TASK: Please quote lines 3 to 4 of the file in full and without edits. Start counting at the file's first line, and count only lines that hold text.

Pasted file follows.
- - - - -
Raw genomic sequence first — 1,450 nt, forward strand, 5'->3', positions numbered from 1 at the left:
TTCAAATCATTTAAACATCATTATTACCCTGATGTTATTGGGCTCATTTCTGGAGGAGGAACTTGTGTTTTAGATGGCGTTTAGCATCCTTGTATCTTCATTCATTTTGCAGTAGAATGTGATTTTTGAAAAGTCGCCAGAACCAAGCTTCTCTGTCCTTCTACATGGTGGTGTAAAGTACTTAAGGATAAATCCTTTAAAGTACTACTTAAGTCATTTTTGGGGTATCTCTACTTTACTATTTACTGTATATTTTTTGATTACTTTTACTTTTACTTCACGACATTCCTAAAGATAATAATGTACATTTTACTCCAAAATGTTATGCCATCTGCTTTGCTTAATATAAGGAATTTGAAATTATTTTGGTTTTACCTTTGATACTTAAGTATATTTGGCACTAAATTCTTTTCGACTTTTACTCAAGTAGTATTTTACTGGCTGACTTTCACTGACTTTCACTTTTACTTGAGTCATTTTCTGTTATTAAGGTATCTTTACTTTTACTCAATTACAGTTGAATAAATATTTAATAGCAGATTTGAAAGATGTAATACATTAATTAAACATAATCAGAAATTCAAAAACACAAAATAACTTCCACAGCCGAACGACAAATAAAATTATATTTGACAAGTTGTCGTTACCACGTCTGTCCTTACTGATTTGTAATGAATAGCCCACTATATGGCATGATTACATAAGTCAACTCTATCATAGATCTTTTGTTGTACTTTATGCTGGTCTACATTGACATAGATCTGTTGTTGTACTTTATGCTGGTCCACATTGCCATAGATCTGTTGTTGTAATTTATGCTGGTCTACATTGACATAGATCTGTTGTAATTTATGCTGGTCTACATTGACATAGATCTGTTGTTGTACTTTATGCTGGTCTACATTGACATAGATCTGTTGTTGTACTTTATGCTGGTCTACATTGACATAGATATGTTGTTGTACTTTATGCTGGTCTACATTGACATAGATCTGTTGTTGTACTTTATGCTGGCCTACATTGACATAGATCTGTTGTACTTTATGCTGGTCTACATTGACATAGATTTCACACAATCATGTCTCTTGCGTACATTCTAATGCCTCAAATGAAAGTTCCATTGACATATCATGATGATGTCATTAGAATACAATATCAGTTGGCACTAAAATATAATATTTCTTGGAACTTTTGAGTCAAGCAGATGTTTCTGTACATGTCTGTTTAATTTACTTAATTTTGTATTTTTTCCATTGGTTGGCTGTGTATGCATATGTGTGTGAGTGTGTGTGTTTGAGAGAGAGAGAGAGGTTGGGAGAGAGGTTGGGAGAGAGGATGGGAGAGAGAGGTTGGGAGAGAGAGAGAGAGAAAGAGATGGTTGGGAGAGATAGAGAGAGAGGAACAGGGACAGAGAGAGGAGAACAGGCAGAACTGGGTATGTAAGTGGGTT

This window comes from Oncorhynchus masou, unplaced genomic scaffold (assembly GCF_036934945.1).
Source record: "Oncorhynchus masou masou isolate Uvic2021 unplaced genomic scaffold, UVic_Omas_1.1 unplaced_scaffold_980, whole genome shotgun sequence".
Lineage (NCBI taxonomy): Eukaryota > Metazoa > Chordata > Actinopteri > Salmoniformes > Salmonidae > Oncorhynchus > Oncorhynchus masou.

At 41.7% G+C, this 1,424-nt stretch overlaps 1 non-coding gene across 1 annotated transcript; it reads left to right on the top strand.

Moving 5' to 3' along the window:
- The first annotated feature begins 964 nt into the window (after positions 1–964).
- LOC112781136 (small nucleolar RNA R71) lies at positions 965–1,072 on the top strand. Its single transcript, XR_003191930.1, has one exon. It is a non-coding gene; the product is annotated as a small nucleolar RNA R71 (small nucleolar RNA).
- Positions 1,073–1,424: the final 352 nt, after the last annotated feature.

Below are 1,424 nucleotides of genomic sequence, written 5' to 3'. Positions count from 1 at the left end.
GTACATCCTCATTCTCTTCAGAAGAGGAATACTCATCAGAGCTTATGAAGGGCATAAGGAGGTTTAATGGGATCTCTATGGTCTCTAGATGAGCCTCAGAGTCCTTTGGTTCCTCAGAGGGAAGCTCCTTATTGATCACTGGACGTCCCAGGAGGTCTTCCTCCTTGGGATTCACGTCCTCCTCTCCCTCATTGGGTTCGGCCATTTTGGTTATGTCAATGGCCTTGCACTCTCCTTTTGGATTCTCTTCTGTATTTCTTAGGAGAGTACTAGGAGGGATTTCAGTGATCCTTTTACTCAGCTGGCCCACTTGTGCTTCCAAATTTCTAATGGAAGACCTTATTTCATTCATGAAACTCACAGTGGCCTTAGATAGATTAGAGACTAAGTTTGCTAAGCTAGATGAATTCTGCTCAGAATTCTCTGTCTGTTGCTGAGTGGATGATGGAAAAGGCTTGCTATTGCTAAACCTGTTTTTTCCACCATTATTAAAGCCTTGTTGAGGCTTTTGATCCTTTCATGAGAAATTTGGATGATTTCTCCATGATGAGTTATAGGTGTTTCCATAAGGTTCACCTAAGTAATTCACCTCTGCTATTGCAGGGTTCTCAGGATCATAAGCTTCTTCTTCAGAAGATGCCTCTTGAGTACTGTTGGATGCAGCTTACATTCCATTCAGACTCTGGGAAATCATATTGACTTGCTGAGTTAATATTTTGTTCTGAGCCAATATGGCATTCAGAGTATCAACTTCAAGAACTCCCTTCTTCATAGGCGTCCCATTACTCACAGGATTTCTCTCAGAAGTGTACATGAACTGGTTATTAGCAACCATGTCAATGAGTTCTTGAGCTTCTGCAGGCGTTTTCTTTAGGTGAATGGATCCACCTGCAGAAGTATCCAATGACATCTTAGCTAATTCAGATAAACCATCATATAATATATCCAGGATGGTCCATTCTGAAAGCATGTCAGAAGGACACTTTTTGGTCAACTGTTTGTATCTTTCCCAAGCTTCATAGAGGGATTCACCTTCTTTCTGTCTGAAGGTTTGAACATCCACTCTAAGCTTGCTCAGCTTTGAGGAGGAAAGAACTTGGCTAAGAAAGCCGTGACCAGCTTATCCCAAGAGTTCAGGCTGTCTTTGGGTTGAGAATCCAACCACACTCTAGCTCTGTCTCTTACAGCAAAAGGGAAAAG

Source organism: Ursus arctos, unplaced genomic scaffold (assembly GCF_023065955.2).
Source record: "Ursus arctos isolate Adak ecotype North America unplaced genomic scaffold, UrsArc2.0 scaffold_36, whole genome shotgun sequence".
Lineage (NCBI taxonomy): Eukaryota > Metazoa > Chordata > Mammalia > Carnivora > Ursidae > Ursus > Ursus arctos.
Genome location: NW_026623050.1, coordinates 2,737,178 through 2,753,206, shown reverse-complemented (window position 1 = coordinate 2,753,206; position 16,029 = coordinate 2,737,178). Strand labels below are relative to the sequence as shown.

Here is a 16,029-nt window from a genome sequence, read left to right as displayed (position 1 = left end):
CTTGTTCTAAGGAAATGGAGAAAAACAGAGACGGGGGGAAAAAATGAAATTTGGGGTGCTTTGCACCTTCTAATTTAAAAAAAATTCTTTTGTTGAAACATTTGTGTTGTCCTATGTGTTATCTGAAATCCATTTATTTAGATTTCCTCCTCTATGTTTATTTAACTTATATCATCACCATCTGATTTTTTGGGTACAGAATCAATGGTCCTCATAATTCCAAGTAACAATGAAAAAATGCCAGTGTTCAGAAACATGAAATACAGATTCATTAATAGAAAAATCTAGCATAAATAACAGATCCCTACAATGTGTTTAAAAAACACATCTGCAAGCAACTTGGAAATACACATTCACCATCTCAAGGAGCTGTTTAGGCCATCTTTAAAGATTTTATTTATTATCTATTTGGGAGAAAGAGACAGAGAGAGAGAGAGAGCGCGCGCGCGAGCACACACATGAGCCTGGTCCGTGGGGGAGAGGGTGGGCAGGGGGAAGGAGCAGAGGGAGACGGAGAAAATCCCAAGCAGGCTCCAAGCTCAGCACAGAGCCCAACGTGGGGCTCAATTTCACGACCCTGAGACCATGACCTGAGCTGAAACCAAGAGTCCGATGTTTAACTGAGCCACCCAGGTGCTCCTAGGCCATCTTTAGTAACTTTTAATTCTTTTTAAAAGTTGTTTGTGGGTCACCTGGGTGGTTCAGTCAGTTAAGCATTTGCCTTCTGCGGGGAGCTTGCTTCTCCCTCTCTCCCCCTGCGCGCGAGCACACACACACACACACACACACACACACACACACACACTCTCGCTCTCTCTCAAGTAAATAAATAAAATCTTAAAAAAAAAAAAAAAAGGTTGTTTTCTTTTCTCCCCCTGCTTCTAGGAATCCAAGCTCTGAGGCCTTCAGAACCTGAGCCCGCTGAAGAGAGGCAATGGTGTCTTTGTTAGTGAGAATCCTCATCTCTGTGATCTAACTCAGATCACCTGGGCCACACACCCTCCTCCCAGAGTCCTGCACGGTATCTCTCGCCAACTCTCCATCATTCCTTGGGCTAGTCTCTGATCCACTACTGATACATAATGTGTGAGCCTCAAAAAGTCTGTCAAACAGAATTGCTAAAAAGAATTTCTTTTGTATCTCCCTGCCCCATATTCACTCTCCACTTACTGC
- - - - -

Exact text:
This window comes from Oncorhynchus masou, unplaced genomic scaffold (assembly GCF_036934945.1).
Source record: "Oncorhynchus masou masou isolate Uvic2021 unplaced genomic scaffold, UVic_Omas_1.1 unplaced_scaffold_980, whole genome shotgun sequence".